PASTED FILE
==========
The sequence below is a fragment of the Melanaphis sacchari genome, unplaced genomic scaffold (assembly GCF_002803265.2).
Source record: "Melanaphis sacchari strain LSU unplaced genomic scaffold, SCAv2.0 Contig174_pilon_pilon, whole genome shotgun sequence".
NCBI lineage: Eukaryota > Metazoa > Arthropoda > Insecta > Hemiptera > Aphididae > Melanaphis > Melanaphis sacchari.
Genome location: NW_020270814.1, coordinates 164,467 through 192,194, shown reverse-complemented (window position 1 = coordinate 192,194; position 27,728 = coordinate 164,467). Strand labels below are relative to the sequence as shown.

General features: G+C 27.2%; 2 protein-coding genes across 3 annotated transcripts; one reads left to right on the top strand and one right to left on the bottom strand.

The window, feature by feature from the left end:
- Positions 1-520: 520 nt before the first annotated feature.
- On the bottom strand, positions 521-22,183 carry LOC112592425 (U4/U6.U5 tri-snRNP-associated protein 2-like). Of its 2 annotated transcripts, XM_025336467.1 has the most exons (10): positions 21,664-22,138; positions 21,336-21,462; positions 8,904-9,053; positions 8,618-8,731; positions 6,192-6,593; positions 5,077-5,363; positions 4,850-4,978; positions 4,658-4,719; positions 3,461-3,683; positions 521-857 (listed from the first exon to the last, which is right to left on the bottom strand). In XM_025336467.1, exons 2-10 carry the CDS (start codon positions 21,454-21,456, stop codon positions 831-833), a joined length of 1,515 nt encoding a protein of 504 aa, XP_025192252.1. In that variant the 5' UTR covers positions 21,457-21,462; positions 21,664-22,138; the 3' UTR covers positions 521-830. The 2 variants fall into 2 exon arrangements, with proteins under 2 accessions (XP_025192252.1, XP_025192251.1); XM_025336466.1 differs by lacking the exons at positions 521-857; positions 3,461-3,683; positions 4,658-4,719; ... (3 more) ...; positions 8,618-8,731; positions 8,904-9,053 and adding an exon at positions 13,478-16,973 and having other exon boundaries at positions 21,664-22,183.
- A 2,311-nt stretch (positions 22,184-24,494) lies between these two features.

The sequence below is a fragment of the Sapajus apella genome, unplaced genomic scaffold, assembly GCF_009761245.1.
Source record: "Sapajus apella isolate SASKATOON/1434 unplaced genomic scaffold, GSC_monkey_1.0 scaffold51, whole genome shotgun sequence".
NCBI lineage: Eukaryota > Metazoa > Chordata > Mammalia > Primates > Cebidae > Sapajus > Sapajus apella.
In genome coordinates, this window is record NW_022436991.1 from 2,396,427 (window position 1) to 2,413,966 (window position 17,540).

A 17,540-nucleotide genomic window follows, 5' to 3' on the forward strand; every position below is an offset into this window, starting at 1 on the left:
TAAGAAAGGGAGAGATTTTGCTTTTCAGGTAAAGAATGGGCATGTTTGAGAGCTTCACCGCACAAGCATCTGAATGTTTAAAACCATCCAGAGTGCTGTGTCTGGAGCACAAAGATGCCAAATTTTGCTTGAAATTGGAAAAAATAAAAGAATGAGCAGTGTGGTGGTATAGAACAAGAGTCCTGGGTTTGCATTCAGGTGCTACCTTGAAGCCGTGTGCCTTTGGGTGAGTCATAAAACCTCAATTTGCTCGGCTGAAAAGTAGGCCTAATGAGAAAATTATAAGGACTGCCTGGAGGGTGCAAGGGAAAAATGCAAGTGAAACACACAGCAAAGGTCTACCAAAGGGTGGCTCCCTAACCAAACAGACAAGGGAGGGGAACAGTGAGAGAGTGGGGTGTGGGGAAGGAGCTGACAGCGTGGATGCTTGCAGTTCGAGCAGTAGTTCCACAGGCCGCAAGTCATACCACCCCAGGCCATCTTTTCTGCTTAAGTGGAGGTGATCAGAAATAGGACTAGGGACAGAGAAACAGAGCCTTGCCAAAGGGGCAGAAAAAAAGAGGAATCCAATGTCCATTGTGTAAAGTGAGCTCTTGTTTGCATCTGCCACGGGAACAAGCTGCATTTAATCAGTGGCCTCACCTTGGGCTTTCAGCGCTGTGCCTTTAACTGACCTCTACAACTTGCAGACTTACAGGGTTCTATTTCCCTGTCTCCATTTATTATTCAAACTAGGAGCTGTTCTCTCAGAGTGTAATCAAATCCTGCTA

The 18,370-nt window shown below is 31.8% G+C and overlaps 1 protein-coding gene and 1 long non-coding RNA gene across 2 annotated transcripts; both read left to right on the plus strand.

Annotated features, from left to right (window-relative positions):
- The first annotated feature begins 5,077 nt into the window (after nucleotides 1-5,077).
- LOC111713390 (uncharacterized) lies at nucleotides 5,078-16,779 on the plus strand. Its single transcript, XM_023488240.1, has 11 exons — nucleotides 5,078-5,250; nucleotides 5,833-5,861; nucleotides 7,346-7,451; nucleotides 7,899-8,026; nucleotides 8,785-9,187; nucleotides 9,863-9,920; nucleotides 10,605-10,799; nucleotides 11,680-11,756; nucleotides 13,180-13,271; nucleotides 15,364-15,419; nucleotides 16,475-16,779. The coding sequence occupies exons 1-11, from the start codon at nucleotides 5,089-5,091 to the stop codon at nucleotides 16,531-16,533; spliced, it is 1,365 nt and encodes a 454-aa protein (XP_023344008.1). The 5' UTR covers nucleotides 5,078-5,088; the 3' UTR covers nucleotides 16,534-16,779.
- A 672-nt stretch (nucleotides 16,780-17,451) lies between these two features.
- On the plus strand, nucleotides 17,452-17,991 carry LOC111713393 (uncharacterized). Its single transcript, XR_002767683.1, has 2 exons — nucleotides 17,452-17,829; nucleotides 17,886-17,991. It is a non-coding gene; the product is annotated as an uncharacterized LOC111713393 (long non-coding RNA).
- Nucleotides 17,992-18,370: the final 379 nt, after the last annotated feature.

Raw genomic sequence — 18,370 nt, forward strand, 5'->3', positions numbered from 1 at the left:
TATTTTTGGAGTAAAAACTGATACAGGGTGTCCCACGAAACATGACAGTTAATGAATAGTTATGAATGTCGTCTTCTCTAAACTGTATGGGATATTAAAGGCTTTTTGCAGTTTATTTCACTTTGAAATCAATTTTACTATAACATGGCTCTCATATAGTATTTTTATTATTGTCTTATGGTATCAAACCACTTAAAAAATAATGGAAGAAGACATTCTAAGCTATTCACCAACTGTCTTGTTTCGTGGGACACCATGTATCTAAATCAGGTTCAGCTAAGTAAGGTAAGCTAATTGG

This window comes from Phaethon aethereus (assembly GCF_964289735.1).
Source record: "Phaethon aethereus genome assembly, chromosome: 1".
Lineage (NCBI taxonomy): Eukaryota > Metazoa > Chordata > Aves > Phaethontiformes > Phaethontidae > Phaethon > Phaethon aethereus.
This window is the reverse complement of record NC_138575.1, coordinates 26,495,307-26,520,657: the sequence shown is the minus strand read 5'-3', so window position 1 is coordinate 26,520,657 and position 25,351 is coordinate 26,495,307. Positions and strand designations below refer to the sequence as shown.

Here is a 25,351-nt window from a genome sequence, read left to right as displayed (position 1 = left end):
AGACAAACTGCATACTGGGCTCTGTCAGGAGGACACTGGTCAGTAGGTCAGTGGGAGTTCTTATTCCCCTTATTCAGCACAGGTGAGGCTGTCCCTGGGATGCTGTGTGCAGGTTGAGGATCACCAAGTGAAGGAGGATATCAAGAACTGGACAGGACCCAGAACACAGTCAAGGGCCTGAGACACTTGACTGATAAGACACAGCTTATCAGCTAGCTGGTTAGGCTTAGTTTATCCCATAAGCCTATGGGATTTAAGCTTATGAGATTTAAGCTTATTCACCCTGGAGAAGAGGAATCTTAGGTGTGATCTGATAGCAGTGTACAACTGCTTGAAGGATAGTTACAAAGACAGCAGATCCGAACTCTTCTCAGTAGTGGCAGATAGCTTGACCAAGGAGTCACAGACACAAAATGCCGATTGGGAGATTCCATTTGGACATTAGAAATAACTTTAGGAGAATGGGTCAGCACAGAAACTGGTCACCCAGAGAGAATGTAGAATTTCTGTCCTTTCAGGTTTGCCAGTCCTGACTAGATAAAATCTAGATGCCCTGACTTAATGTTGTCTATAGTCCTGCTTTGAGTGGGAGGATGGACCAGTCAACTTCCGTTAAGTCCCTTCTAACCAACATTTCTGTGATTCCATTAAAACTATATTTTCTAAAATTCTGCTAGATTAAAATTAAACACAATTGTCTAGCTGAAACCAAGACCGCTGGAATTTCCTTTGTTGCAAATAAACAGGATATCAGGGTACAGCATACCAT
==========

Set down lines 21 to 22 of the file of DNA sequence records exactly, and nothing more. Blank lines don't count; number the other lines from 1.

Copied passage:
- On the plus strand, nucleotides 17,452-17,991 carry LOC111713393 (uncharacterized). Its single transcript, XR_002767683.1, has 2 exons — nucleotides 17,452-17,829; nucleotides 17,886-17,991. It is a non-coding gene; the product is annotated as an uncharacterized LOC111713393 (long non-coding RNA).
- Nucleotides 17,992-18,370: the final 379 nt, after the last annotated feature.